did not lift from his face.

"Excellency, you will take Selim to live with you in Paris?" he said
after a while wistfully. "I will be your slave."

"Paris? Who the dickens said anything about Paris?" demanded Chase,

"Neenah says you will go there to live, sahib."

"Um--um," mused Chase; "what does she know about it?"

"Does not the most glorious Princess live in Paris?"

"Selim, you've been listening to gossip. It's a frightful habit to get
into. Put cotton in your ears. But if I were to take you, what would
become of little Neenah?"

"Oh, Neenah?" said Selim easily. "If she would be a trouble to you,
excellency, I can sell her to a man I know."

Chase looked blackly at the eager Arab, who quailed.

"You miserable dog!"

Selim gasped. "Excellency!"

"Don't you love her?"

"Yes, yes, sahib--yes! But if she would be a trouble to you--no!"
protested the Arab anxiously. Chase laughed as he came to appreciate the
sacrifice his servant would make for him.

"I'll take you with me, Selim, wherever I go--and if I go--but, my lad,
we'll take Neenah along, too, to save trouble. She's not for sale, my
good Selim." The husband of Neenah radiated joy.

"Then she may yet be the slave of the most glorious Princess! Allah is
great! The most glorious one has asked her if she will not come with

"Selim," commanded the master ominously, "don't repeat the gossip you
pick up when I'm not around."



Two days and nights crept slowly into the past, and now the white people
of the chateau had come to the eve of their last day's stay on the
island of Japat: the probationary period would expire with the sun on
the following day, the anniversary of the death of Taswell Skaggs. The
six months set aside by the testator as sufficient for all the
requirements of Cupid were to come to an inglorious end at seven o'clock
on March 29th. According to the will, if Agnes Ruthven and Robert Browne
were not married to each other before the close of that day all of their
rights in the estate were lost to them.

To-morrow would be the last day of residence required, but, alack! Was
it to be the last that they were to spend in the world-forsaken land? As
they sat and stared gloomily at the spotless sea there was not a single
optimist among them who felt that the end was near. Not a few were
convincing themselves that their last days literally would be spent on
the island.

No later than that morning a steamer--a small Dutch freighter--had come
to a stop off the harbour. But it turned tail and fled within an hour.
No one came ashore; the malevolent tug went out and turned back the
landing party which was ready to leave the ship's side. The watchers in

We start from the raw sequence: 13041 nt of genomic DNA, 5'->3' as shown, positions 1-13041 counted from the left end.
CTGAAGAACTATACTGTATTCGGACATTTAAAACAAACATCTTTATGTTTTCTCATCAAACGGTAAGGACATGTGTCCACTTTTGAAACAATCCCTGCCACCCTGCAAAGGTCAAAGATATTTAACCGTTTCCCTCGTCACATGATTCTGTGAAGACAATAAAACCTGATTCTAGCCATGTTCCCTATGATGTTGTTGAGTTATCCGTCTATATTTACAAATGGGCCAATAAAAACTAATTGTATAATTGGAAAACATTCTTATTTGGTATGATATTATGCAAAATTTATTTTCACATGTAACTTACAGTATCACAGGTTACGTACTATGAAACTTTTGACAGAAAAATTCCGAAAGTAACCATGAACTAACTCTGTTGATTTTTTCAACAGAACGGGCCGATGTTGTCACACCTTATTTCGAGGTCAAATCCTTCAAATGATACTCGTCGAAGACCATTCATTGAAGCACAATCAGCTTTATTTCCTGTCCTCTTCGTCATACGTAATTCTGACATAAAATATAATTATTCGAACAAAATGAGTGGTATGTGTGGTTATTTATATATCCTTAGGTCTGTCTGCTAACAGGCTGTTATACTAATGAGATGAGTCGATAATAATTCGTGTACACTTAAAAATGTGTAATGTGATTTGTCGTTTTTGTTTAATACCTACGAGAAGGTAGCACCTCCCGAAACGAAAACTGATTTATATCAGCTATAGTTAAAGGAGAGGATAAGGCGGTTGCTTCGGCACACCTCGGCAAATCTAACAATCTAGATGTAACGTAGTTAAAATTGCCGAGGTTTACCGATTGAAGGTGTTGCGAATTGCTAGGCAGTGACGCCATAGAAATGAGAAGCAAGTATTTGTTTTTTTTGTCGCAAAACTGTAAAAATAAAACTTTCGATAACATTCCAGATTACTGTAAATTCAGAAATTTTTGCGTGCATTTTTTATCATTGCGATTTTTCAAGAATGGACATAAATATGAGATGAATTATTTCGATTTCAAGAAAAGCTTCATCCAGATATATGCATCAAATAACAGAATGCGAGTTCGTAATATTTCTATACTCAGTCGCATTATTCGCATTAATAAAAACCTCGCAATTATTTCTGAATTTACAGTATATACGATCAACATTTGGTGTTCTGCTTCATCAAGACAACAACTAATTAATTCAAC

the chateau knew what it was that the tug's captain shouted through his
trumpet at a safe distance from the steamer. Through their glasses they
saw the boat's crew scramble back to the deck of the freighter; the
action told the story plainer than words.

The black and yellow flags at the end of the company's pier lent colour
to a grewsome story!

The hopeless look deepened in the eyes of the watchers. They saw the
steamer move out to sea and then scuttle away as if pursued by demons.

Hollingsworth Chase alone maintained a stubborn air of confidence and
unconcern. He may not have felt as he looked, but something in his
manner, assumed or real, kept the fires of hope alight in the breasts of
all the others.

"Don't be downhearted, Bowles," he said to the moping British agent.
"You'll soon be managing the bank again and patronising the American bar
with the same old regularity."

"My word, Mr. Chase," groaned Bowles, "how can you say a thing like
that? I daresay they've blown the bank to Jericho by this time. Besides,
there won't be an American bar. And, moreover, I don't intend to stay a
minute longer than I have to on the beastly island. This taste of the
old high life has spoiled me for everything else. I'm going back to
London and sit on the banks of the Serpentine until it goes dry. Stay
here? I should rather say not."

There had been several vicious assaults upon the gates by the infuriated
islanders during the day following the rescue of the heirs. Their rage
and disappointment knew no bounds. For hours they acted like madmen;
only the most determined resistance drove them back from the gates. Some
powerful influence suddenly exerted itself to restore them to a state of
calmness. They abruptly gave up the fruitless, insensate attacks upon
the walls and withdrew to the town, apparently defeated. The cause was
obvious: Rasula had convinced them that Death already was lifting his
hand to blot out the lives of those who opposed them.

Bobby Browne was accomplishing wonders in the laboratory. He seldom was
seen outside the distilling room; his assiduity was marked, if not
commented upon. Hour after hour he stood watch over the water that went
up in vapour and returned to the crystal liquid that was more precious
than rubies and sapphires. He was redeeming himself, just as he was
redeeming the water from the poison that had made it useless. He